What causes Heart failure?

Heart failure generally falls into 3 categories:

  • Muscle failure
  • Valvular Failure
  • Congenital abnormalities

Muscle failure is generally divided into dilated or hypertrophic cardiomyopathy. Dilated cardiomyopathy is a disease seen mostly in dogs and is common in certain breeds (particularly large and giant breeds).

Cats were commonly afflicted with this problem years ago until a dietary deficiency of taurine was found to be causative in most cases. A defect in the heart muscle causes the walls to become stretched out and thin. In this state, it cannot function adequately as a pump. Usually this becomes a problem when it affects the left ventricle and leads to left sided heart failure.

In hypertrophic cardiomyopathy, the heart muscle becomes too thick to be an efficient pump. The muscle can become so big that there is littleroom left in the ventricular chamber for the blood. As a result, blood backs up into the left atrium and back into the lungs. This disease is more prominent in cats than dogs. Sometimes it is caused by excess thyroid hormone (hyperthyroidism), which can be treated with drugs, surgery or radioactive iodine. Pets with this disease are prone to having thromboembolism (strokes).

The valves in the heart can cause problems in two ways, by becoming leaky (either due to deterioration with age, or due to lesions on the edges of the valve caused by bacterial infections) or by being constricted.

Leaky valves are common in older pets and in certain breeds. Because some of the blood pumps back up through the leaky valve, the heart has to work harder to meet the body’s demands. The ventricular muscles will thicken to help compensate for the increased work, but eventually, they may fail and the pet will go into heart failure. If the mitral valve is leaky (left side of the heart), the left atrium may become enlarged as the blood squirts up into it through the valve. The left atrium lives right below the trachea. When it enlarges, it may cause a chronic cough as it hits the trachea.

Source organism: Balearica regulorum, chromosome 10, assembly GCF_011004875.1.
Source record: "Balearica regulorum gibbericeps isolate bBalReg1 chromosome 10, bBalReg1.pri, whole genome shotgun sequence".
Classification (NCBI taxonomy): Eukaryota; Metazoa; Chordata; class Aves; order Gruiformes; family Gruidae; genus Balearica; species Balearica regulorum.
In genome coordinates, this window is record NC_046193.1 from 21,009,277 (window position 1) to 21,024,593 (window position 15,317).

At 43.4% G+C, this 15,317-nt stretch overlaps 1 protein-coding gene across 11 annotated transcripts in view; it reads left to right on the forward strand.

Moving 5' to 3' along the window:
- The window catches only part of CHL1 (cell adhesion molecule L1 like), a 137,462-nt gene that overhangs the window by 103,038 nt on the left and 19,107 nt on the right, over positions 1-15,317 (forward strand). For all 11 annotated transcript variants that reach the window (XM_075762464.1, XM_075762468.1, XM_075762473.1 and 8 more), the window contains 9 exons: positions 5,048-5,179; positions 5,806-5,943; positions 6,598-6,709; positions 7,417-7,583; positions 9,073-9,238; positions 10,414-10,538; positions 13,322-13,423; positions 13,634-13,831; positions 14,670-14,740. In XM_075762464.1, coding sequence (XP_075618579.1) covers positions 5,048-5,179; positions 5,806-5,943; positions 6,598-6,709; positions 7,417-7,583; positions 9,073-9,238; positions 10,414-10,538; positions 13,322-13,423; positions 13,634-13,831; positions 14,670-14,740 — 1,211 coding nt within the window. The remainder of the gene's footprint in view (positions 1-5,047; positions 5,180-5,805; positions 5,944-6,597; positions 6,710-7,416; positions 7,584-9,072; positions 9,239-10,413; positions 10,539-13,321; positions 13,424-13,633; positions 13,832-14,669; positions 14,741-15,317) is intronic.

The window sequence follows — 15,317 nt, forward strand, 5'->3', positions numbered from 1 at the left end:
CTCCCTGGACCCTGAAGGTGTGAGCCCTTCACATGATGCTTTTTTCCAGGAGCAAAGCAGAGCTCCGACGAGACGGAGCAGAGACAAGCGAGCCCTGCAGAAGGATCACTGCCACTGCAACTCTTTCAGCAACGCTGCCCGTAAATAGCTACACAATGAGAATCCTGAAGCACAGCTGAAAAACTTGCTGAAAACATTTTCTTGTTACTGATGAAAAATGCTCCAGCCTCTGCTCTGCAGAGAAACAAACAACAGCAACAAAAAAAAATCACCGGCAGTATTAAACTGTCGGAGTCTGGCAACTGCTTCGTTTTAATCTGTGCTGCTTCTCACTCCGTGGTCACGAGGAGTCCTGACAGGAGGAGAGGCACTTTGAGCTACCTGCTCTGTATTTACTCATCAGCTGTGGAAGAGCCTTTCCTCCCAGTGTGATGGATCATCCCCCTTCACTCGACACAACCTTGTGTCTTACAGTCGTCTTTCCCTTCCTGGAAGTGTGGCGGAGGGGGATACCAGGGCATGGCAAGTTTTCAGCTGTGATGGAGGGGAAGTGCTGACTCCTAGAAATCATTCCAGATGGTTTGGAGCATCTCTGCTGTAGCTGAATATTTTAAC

Constricted valves are usually the cause of a congenital defect. The valves affected are usually the outflow valves (Aortic valve on the left, or Pulmonic valve on the right). The ventricles have to work much harder to pump blood through a narrow valve. Initially, they will thicken to compensate for the added load, but eventually they will fail and the pet will experience heart failure.

Congenital abnormalities range from malformed valves to holes in the inner walls of the ventricles or atria. Congenital defects are usually diagnosed within the first few months of life as the pet will be weaker than littermates and have exercise intolerance. Some congenital abnormalities can be corrected surgically while others are often fatal.

What are the symptoms of heart failure?

Many of the symptoms of heart failure are common to all the different causes we have discussed. They include:

  • Lethargy
  • Increased thirst & urination